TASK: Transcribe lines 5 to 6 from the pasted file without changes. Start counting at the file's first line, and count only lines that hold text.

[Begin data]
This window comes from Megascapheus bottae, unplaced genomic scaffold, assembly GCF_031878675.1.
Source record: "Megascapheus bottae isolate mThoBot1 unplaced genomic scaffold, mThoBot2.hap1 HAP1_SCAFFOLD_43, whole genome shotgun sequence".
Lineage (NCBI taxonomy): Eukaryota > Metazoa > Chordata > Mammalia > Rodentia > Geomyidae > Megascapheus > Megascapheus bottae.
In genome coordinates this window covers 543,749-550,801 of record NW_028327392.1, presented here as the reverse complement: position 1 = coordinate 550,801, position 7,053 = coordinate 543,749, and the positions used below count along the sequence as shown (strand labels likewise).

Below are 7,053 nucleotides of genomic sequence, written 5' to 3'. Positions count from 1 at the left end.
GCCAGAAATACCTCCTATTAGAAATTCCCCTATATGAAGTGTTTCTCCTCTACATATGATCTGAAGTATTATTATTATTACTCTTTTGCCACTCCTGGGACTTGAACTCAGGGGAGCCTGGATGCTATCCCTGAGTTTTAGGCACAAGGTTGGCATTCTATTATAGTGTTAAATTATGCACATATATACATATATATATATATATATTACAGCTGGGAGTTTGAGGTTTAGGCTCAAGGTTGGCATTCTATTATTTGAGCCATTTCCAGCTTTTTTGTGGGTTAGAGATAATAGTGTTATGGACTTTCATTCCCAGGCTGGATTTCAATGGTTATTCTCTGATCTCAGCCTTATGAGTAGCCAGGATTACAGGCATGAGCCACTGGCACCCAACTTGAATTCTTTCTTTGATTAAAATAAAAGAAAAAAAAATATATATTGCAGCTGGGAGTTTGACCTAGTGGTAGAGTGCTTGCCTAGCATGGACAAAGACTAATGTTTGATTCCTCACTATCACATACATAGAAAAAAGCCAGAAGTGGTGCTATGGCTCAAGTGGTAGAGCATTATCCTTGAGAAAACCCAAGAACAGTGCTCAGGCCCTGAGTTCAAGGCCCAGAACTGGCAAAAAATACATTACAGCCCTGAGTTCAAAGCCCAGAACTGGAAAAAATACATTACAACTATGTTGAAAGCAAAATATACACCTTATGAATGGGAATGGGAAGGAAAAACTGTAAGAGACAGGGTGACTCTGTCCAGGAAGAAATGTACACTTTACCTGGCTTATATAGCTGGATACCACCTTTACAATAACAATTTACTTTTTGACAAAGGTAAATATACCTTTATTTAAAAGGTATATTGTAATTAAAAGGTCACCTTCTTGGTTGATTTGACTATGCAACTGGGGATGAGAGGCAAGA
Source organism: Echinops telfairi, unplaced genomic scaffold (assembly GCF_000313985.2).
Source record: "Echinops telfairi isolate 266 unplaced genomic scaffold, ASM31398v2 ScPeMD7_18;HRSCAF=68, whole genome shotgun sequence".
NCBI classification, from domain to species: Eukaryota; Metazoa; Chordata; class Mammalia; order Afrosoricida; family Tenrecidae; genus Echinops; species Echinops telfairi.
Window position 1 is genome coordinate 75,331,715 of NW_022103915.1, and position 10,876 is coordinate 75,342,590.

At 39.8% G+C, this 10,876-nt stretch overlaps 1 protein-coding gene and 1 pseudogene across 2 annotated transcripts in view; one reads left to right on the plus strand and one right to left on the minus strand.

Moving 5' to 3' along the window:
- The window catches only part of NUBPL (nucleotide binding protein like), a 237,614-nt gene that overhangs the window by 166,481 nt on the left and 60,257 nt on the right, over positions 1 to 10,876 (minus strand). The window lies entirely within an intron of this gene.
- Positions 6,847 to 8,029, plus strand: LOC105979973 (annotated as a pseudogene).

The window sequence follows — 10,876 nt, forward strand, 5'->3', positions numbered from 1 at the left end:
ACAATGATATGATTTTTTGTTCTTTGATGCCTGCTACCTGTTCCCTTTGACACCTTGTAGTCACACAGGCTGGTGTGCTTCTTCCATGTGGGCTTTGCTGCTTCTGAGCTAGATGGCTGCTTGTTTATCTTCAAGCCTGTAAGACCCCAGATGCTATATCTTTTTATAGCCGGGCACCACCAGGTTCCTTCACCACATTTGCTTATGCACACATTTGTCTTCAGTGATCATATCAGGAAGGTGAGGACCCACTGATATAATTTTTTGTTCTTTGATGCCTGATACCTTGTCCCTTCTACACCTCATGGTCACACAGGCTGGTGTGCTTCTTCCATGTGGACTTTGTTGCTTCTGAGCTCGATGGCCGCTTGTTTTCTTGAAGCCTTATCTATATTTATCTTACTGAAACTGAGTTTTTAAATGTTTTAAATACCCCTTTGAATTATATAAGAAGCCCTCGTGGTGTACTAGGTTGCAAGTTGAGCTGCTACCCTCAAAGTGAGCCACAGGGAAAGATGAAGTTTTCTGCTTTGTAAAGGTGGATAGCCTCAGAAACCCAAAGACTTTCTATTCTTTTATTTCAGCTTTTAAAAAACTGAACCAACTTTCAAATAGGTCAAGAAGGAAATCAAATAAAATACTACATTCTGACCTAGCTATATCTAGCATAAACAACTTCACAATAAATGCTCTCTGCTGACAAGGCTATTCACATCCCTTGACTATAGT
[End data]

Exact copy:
Below are 7,053 nucleotides of genomic sequence, written 5' to 3'. Positions count from 1 at the left end.
GCCAGAAATACCTCCTATTAGAAATTCCCCTATATGAAGTGTTTCTCCTCTACATATGATCTGAAGTATTATTATTATTACTCTTTTGCCACTCCTGGGACTTGAACTCAGGGGAGCCTGGATGCTATCCCTGAGTTTTAGGCACAAGGTTGGCATTCTATTATAGTGTTAAATTATGCACATATATACATATATATATATATATATTACAGCTGGGAGTTTGAGGTTTAGGCTCAAGGTTGGCATTCTATTATTTGAGCCATTTCCAGCTTTTTTGTGGGTTAGAGATAATAGTGTTATGGACTTTCATTCCCAGGCTGGATTTCAATGGTTATTCTCTGATCTCAGCCTTATGAGTAGCCAGGATTACAGGCATGAGCCACTGGCACCCAACTTGAATTCTTTCTTTGATTAAAATAAAAGAAAAAAAAATATATATTGCAGCTGGGAGTTTGACCTAGTGGTAGAGTGCTTGCCTAGCATGGACAAAGACTAATGTTTGATTCCTCACTATCACATACATAGAAAAAAGCCAGAAGTGGTGCTATGGCTCAAGTGGTAGAGCATTATCCTTGAGAAAACCCAAGAACAGTGCTCAGGCCCTGAGTTCAAGGCCCAGAACTGGCAAAAAATACATTACAGCCCTGAGTTCAAAGCCCAGAACTGGAAAAAATACATTACAACTATGTTGAAAGCAAAATATACACCTTATGAATGGGAATGGGAAGGAAAAACTGTAAGAGACAGGGTGACTCTGTCCAGGAAGAAATGTACACTTTACCTGGCTTATATAGCTGGATACCACCTTTACAATAACAATTTACTTTTTGACAAAGGTAAATATACCTTTATTTAAAAGGTATATTGTAATTAAAAGGTCACCTTCTTGGTTGATTTGACTATGCAACTGGGGATGAGAGGCAAGA